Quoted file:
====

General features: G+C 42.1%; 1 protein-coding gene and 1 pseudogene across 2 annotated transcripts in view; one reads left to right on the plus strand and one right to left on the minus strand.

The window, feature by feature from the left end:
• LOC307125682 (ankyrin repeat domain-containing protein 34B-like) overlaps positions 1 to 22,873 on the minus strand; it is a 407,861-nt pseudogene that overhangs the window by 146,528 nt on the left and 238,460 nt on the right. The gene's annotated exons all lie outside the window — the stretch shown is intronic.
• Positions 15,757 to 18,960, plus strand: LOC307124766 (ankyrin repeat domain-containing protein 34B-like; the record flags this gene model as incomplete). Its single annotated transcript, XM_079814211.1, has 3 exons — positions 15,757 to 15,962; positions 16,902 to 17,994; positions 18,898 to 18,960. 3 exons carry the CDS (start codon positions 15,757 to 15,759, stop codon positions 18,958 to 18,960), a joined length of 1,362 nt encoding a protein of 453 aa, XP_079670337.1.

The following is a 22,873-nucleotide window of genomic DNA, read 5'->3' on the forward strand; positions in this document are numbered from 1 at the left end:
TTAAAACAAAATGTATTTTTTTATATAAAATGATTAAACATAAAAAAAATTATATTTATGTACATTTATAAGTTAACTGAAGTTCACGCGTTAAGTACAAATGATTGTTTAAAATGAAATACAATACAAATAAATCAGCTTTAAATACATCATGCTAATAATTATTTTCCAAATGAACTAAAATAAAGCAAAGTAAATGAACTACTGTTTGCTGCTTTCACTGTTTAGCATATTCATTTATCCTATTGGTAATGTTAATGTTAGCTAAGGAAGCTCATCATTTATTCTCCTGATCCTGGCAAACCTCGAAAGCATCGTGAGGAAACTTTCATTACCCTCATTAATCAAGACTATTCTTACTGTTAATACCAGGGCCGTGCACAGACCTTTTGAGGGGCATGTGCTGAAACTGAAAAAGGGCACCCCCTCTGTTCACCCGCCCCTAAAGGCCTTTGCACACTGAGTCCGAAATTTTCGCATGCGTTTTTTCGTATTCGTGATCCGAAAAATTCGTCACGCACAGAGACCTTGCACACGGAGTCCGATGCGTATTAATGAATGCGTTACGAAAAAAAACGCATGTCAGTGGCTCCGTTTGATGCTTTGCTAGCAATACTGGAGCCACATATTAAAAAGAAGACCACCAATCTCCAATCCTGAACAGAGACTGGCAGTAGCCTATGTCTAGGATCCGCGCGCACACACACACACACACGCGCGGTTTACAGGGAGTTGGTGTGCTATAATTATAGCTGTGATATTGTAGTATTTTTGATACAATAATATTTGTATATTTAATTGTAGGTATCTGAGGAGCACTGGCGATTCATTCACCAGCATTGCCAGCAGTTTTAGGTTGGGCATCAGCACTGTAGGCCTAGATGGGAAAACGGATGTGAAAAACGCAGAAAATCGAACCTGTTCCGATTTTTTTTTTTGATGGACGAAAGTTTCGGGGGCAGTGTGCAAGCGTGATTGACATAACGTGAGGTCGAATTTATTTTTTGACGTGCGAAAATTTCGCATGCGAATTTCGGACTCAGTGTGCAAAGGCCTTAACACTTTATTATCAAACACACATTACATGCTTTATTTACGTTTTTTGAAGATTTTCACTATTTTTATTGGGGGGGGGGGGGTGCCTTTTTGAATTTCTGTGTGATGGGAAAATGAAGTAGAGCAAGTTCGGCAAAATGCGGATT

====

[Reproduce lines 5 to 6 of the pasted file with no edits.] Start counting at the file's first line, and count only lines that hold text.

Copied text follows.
The following is a 22,873-nucleotide window of genomic DNA, read 5'->3' on the forward strand; positions in this document are numbered from 1 at the left end:
TTAAAACAAAATGTATTTTTTTATATAAAATGATTAAACATAAAAAAAATTATATTTATGTACATTTATAAGTTAACTGAAGTTCACGCGTTAAGTACAAATGATTGTTTAAAATGAAATACAATACAAATAAATCAGCTTTAAATACATCATGCTAATAATTATTTTCCAAATGAACTAAAATAAAGCAAAGTAAATGAACTACTGTTTGCTGCTTTCACTGTTTAGCATATTCATTTATCCTATTGGTAATGTTAATGTTAGCTAAGGAAGCTCATCATTTATTCTCCTGATCCTGGCAAACCTCGAAAGCATCGTGAGGAAACTTTCATTACCCTCATTAATCAAGACTATTCTTACTGTTAATACCAGGGCCGTGCACAGACCTTTTGAGGGGCATGTGCTGAAACTGAAAAAGGGCACCCCCTCTGTTCACCCGCCCCTAAAGGCCTTTGCACACTGAGTCCGAAATTTTCGCATGCGTTTTTTCGTATTCGTGATCCGAAAAATTCGTCACGCACAGAGACCTTGCACACGGAGTCCGATGCGTATTAATGAATGCGTTACGAAAAAAAACGCATGTCAGTGGCTCCGTTTGATGCTTTGCTAGCAATACTGGAGCCACATATTAAAAAGAAGACCACCAATCTCCAATCCTGAACAGAGACTGGCAGTAGCCTATGTCTAGGATCCGCGCGCACACACACACACACACGCGCGGTTTACAGGGAGTTGGTGTGCTATAATTATAGCTGTGATATTGTAGTATTTTTGATACAATAATATTTGTATATTTAATTGTAGGTATCTGAGGAGCACTGGCGATTCATTCACCAGCATTGCCAGCAGTTTTAGGTTGGGCATCAGCACTGTAGGCCTAGATGGGAAAACGGATGTGAAAAACGCAGAAAATCGAACCTGTTCCGATTTTTTTTTTTGATGGACGAAAGTTTCGGGGGCAGTGTGCAAGCGTGATTGACATAACGTGAGGTCGAATTTATTTTTTGACGTGCGAAAATTTCGCATGCGAATTTCGGACTCAGTGTGCAAAGGCCTTAACACTTTATTATCAAACACACATTACATGCTTTATTTACGTTTTTTGAAGATTTTCACTATTTTTATTGGGGGGGGGGGGGTGCCTTTTTGAATTTCTGTGTGATGGGAAAATGAAGTAGAGCAAGTTCGGCAAAATGCGGATT